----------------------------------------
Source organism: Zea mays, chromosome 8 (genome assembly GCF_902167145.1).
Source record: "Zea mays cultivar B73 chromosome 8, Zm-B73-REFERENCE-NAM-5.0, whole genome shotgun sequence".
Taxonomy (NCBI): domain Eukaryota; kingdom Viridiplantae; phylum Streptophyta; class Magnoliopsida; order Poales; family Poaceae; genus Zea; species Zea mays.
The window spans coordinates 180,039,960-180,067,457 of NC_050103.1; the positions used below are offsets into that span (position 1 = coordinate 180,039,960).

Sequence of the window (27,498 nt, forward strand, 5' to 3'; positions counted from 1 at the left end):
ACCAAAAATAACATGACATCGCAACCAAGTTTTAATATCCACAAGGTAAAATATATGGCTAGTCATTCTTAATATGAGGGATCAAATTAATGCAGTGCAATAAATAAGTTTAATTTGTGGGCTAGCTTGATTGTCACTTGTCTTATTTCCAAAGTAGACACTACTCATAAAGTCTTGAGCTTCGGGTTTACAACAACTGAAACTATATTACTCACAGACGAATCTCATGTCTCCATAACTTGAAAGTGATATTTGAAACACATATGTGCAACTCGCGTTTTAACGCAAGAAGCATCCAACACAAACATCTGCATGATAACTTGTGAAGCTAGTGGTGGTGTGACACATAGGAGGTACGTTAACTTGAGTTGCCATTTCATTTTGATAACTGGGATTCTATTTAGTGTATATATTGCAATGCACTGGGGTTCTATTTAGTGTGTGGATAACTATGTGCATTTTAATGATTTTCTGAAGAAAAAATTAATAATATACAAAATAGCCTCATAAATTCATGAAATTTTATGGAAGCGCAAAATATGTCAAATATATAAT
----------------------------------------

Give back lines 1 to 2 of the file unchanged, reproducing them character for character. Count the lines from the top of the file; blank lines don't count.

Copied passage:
Source organism: Zea mays, chromosome 8 (genome assembly GCF_902167145.1).
Source record: "Zea mays cultivar B73 chromosome 8, Zm-B73-REFERENCE-NAM-5.0, whole genome shotgun sequence".